What's Happening


Jul 24th, 2010 by blog | 0

My formal education is over (21. April 2010), life can start now! A big thanks to everyone who helped along the way.

Next-Gen GWAS workshop

Jul 17th, 2010 by blog | 0

We are organizing a special topics workshop titled “The successes, challenges and prospects for GWAS mega-analyses for complex diseases“, which is part of this years’ International Conference on Systems Biology (ICSB2010).

The program features a fantastic list of high profile researchers from a wide range of disciplines and institutes around the world. The workshop will create a productive environment, where new collaborations are formed and new experimental setups discussed.

Please visit the workshop’s web page for more details of the program and information how to register.

Book burning v3.0 made easy with Kindle

Jul 25th, 2009 by blog | 0
by mithrandir3

by mithrandir3

Amazon’s e-book reader, Kindle, has just become a whole lot more convenient, not for the owner that is, but for steering the stupid masses towards the good of humanity. By deleting sold e-books from the Kindle devices due to copyright-issues of the digital publishers, Amazon has “generated waves of online pique” according to The New York Times. Although Jeffrey P. Bezos, the founder and CEO of Amazon, apologized later for deleting the illegally sold copies of the e-books in a forums discussion entry and called the ” ‘solution’ to the problem [..] stupid, thoughtless, and painfully out of line with our principles”. It might have been an action free from censorship ambitions, but it shows that the mechanisms are in place to eliminate unwanted books.

Books are “a pleasure to burn. It [is] a special pleasure to see things eaten, to see things blackened and changed.” as Guy Montag, the “fireman” in Farenheit 451, knows. But the act of burning books in reality is generally less pleasurable because widely unaccepted and very unpopular these days. How convenient that the new technology can make books “disappear” clean and easy, without huge arguments by the hysterical book-owner, without even being there. Remotely and and with full refund can books be dropped down the memory hole – book burning v2.0.

But why burn them? Burning implies nasty things about an increasingly censorship-hungry “system” and does not make creative use of the associations we have with books to begin with. Why not instead tweak the content of a book as desired and bring the past up-to-date as suggested by Nineteen Eighty-Four (incidentally one of the books deleted). Books still have a status of trustworthiness, in our minds they are a silent witness of the invariable truth of our collective memory because once published the content did not change. Well, that’s all in the past that is. Nowadays, Amazon updates books without warning to bring them up-to-date to the newest edition. If this new edition removes spelling errors or adjusts the content to a more … can not be controlled. As rrabbit noted, if Amazon wants “Oceania [is] at war with Eurasia: Oceania had always been at war with Eurasia” until tomorrow when Amazon updates the books to say that Oceania had always been at war with Eastasia instead and that Eurasia is our trusted ally — has always been. The need to burn books has ceased to exist (if it ever had in the first place), because undesirable content can be rewritten on-the-fly — embrace book burning v3.0, made possible with Kindle.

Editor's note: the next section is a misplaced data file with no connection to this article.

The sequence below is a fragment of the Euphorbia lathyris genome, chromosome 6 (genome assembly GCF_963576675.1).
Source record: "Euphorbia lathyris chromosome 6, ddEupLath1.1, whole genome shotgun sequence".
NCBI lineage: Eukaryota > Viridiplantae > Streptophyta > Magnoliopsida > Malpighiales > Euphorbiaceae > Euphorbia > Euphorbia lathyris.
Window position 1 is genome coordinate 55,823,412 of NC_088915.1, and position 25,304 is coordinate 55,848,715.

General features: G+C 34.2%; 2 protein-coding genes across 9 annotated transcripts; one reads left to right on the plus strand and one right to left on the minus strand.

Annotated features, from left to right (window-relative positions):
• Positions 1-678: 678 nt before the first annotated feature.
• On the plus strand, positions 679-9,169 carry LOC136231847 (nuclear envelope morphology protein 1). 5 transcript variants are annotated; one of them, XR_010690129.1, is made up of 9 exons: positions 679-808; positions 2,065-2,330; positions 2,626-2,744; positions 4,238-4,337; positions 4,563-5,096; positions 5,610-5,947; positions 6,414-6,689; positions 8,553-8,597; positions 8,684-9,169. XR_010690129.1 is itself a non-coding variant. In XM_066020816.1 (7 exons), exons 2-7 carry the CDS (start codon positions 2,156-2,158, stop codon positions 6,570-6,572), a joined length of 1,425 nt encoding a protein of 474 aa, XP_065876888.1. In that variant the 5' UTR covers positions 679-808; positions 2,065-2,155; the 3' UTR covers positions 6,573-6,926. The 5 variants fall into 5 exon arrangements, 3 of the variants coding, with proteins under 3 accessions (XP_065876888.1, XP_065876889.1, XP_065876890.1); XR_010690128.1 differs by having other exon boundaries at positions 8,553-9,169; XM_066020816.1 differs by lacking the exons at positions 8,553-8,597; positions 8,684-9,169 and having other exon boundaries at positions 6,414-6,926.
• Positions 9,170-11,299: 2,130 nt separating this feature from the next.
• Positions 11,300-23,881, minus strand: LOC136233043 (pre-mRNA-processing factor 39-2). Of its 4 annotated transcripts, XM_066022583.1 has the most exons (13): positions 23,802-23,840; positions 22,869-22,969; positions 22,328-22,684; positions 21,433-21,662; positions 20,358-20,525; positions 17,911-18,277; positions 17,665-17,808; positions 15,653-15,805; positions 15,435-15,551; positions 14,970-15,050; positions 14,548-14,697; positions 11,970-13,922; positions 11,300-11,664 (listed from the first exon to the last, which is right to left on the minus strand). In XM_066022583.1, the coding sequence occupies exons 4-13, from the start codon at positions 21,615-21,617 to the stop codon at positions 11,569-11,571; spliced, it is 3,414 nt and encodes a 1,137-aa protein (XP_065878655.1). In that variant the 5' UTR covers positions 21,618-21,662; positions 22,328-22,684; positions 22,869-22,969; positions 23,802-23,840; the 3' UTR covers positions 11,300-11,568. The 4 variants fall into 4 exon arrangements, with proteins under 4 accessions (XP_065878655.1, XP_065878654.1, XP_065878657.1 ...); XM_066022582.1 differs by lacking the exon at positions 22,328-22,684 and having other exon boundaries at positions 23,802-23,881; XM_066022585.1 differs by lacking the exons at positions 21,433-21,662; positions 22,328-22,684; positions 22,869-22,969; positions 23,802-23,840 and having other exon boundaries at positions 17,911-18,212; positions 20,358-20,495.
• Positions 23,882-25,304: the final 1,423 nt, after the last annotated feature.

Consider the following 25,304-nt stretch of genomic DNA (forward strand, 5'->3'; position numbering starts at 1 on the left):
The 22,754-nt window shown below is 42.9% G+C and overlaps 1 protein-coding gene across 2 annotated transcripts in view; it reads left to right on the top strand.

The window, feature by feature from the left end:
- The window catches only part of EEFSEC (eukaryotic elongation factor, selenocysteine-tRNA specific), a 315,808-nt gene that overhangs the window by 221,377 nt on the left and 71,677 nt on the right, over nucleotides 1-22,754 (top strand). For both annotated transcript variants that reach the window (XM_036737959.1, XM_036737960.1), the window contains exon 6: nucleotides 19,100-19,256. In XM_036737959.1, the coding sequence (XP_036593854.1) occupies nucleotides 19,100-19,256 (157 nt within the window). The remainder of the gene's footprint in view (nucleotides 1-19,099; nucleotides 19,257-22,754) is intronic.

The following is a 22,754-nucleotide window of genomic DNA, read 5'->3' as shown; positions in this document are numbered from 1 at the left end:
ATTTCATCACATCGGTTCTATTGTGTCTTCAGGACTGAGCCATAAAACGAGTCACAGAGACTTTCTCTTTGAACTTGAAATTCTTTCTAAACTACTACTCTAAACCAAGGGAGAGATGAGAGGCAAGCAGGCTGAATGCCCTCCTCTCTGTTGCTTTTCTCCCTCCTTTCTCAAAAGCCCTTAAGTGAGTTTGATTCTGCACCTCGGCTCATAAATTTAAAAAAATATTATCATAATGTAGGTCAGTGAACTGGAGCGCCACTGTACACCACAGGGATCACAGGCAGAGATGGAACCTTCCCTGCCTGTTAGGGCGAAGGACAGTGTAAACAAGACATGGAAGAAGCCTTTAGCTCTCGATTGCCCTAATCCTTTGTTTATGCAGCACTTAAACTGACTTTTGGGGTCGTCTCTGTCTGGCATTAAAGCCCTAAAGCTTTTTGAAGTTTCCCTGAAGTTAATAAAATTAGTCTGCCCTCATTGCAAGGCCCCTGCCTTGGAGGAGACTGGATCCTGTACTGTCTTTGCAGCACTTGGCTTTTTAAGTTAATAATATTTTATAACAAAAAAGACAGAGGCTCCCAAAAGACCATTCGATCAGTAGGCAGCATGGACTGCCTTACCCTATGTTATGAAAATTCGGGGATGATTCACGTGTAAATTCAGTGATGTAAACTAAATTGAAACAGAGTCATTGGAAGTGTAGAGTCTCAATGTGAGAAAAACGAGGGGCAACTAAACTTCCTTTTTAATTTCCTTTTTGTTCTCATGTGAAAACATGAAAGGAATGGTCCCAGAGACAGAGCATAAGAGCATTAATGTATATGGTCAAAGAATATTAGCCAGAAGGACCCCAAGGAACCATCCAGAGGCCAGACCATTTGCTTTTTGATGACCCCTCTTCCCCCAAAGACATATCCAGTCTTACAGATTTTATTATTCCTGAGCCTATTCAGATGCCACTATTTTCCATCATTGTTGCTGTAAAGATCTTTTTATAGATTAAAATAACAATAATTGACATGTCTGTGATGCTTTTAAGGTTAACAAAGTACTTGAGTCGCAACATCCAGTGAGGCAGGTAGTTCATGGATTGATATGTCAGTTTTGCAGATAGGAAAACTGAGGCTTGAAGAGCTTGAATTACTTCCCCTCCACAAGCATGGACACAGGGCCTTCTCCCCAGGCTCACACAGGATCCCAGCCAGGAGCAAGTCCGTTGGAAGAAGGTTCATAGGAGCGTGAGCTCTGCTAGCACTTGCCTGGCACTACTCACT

But it is not the technology that is evil, the effort of saving trees and gallons of fuel by distributing books online must be applauded and so the aim of providing editing-error free books. Even the act of deleting illegally sold books is not shocking in itself, if Amazon would have knocked on every buyers door and would have swapped the illegal copy with a legal one from a different publisher, no-one would have second guessed Amazon. But it is the combination of technological possibility and questionable intentions or judgements of a company that lets the darkest dystopian fiction seem plausible: who would not start to doubt ones mental health if facts start to dissolve before ones very own eyes.

Amazon has demonstrated of being capable to commit book-burning v2.0 if convenient (letting books disappear). They have the technology in place of burning books v3.0 (updating the content unnoticed). I am not convinced that Amazon has enough integrity to withstand the pressure of a government endorsed censorship to tweak the by then unwanted content. Next time when you hold a Kindle, be prepared to read nothing but government approved propaganda.

Internet filtering

May 4th, 2009 by blog | 0

While I’m against illegal content on the web, an internet filter is not the solution.

Any society that will give up a little liberty to gain a little security will deserve neither and lose both. – Benjamin Franklin

Risotto giallo

Jan 30th, 2009 by blog | 0

“Risotto? – that takes ages …”. Not so with this nice and easy recipe.

For the Risotto:
100 g chicken diced